Google's Quickoffice comes to iPhone and Android

Google's Quickoffice comes to iPhone and Android

Summary: Google brings a Quickoffice to iPhone as a freebie for Google Apps customers.

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Google has released its Quickoffice app for editing Microsoft Office documents on iPhone and Android as a free tool for Google Apps business customers.

The release came via an update to the Google Apps versions of its Quickoffice iOS app for the iPad, which has been available since last December, and brought the Google Apps version to Android on Google Play. Quickoffice Pro is otherwise available to non-Google Apps customers as a paid app priced between $15 to $20.

The apps allow users to edit Word, Excel and PowerPoint documents and store or share documents via Google Drive.

Google acquired Quickoffice in June last year, a few months ahead of Microsoft's release of Windows 8 and Surface tablets push - a form factor where growing in importance for enterprise customers and one presenting Microsoft with a thorny problem around its Office suite.

Despite rumours Microsoft would extend Office support to iOS or Android, no support has not been forthcoming. It's perhaps unsurprising, given putting Office on iOS or Android platforms would necessitate putting it on Apple and Google's stores, and so losing a chunk of revenue to its competitors. Instead, Microsoft in December released OneNote as a free iOS app for up to 500 notes. An Android app version followed suit in February.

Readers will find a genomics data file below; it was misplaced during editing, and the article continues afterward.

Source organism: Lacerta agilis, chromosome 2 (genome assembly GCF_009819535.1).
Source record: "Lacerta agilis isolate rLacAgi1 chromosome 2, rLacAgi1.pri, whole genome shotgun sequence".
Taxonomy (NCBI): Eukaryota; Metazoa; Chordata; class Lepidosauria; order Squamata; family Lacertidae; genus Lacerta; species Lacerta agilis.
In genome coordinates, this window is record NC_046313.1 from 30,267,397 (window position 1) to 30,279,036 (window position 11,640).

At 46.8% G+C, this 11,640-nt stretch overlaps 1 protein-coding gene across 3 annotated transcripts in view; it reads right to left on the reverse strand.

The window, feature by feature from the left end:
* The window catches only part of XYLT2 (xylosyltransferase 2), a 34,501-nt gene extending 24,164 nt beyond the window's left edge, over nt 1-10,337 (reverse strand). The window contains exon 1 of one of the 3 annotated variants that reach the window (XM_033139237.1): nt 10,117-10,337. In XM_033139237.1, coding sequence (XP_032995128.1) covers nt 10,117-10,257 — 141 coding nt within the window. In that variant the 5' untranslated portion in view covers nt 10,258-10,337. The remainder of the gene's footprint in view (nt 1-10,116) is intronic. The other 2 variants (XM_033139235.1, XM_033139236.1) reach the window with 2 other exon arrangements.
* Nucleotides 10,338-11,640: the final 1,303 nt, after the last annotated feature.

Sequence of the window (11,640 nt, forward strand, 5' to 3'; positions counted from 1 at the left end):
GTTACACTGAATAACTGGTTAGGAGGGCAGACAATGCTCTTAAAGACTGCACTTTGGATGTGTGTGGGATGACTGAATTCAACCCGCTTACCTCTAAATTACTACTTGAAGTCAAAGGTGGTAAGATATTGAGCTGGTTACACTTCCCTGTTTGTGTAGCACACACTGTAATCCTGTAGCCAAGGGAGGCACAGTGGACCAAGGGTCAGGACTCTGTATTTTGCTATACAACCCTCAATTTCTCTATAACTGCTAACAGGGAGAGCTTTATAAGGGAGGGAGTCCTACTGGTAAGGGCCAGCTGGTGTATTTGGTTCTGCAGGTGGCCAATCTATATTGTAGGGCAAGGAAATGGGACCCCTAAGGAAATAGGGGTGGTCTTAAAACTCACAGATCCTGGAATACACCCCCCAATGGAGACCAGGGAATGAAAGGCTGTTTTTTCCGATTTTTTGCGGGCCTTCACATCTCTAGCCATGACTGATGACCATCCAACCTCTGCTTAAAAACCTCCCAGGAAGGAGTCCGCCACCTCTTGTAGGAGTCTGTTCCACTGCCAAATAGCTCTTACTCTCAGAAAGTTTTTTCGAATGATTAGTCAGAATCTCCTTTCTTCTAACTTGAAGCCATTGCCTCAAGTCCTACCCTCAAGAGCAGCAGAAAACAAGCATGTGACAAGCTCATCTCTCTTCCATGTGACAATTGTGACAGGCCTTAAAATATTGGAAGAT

Meanwhile, Google killed off its free Apps for individuals last December and consolidated Google Apps for Business into a single premium product for $50 per user, per year. A week later it began offering Quickoffice as a free iPad app that was more tightly integrated with Drive to Google Apps for Business customers.

At the time it said an Android and iPhone version were in the making too - which were released on Tuesday.

Topics: Enterprise Software, Android, Google, Microsoft

Liam Tung

About Liam Tung

Liam Tung is an Australian business technology journalist living a few too many Swedish miles north of Stockholm for his liking. He gained a bachelors degree in economics and arts (cultural studies) at Sydney's Macquarie University, but hacked (without Norse or malicious code for that matter) his way into a career as an enterprise tech, security and telecommunications journalist with ZDNet Australia. These days Liam is a full time freelance technology journalist who writes for several publications.

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  • Useful if they fix the bugs

    I use QO in the iPad and it's junk. Many bugs, UI issues and while it works, it is generally a pain to use. I only use it because I paid $20 for it. Otherwise I tell people to look elsewhere.
    itguy10